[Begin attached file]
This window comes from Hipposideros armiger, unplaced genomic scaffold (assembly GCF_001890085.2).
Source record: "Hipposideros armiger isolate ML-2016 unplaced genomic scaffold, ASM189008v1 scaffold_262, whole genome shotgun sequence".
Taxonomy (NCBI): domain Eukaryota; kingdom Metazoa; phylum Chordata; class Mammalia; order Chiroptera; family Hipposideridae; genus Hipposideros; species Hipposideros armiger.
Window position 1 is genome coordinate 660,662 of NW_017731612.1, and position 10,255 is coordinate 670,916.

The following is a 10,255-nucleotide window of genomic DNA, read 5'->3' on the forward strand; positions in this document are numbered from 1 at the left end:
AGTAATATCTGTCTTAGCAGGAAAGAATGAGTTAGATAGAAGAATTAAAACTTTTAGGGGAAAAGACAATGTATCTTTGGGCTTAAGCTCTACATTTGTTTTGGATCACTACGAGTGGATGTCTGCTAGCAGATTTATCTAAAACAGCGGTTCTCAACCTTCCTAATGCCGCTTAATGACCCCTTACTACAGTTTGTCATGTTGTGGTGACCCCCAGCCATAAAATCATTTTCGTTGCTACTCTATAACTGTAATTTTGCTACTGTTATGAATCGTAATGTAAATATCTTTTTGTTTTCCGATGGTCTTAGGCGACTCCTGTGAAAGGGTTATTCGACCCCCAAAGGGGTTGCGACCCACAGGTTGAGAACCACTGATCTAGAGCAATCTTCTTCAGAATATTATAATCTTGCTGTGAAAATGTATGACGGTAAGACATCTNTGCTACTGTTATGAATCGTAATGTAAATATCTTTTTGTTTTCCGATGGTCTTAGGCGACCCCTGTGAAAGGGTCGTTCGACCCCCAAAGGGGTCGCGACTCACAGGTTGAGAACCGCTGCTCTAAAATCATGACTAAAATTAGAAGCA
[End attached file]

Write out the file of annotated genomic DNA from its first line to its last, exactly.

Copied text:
This window comes from Hipposideros armiger, unplaced genomic scaffold (assembly GCF_001890085.2).
Source record: "Hipposideros armiger isolate ML-2016 unplaced genomic scaffold, ASM189008v1 scaffold_262, whole genome shotgun sequence".
Taxonomy (NCBI): domain Eukaryota; kingdom Metazoa; phylum Chordata; class Mammalia; order Chiroptera; family Hipposideridae; genus Hipposideros; species Hipposideros armiger.
Window position 1 is genome coordinate 660,662 of NW_017731612.1, and position 10,255 is coordinate 670,916.

The following is a 10,255-nucleotide window of genomic DNA, read 5'->3' on the forward strand; positions in this document are numbered from 1 at the left end:
AGTAATATCTGTCTTAGCAGGAAAGAATGAGTTAGATAGAAGAATTAAAACTTTTAGGGGAAAAGACAATGTATCTTTGGGCTTAAGCTCTACATTTGTTTTGGATCACTACGAGTGGATGTCTGCTAGCAGATTTATCTAAAACAGCGGTTCTCAACCTTCCTAATGCCGCTTAATGACCCCTTACTACAGTTTGTCATGTTGTGGTGACCCCCAGCCATAAAATCATTTTCGTTGCTACTCTATAACTGTAATTTTGCTACTGTTATGAATCGTAATGTAAATATCTTTTTGTTTTCCGATGGTCTTAGGCGACTCCTGTGAAAGGGTTATTCGACCCCCAAAGGGGTTGCGACCCACAGGTTGAGAACCACTGATCTAGAGCAATCTTCTTCAGAATATTATAATCTTGCTGTGAAAATGTATGACGGTAAGACATCTNTGCTACTGTTATGAATCGTAATGTAAATATCTTTTTGTTTTCCGATGGTCTTAGGCGACCCCTGTGAAAGGGTCGTTCGACCCCCAAAGGGGTCGCGACTCACAGGTTGAGAACCGCTGCTCTAAAATCATGACTAAAATTAGAAGCA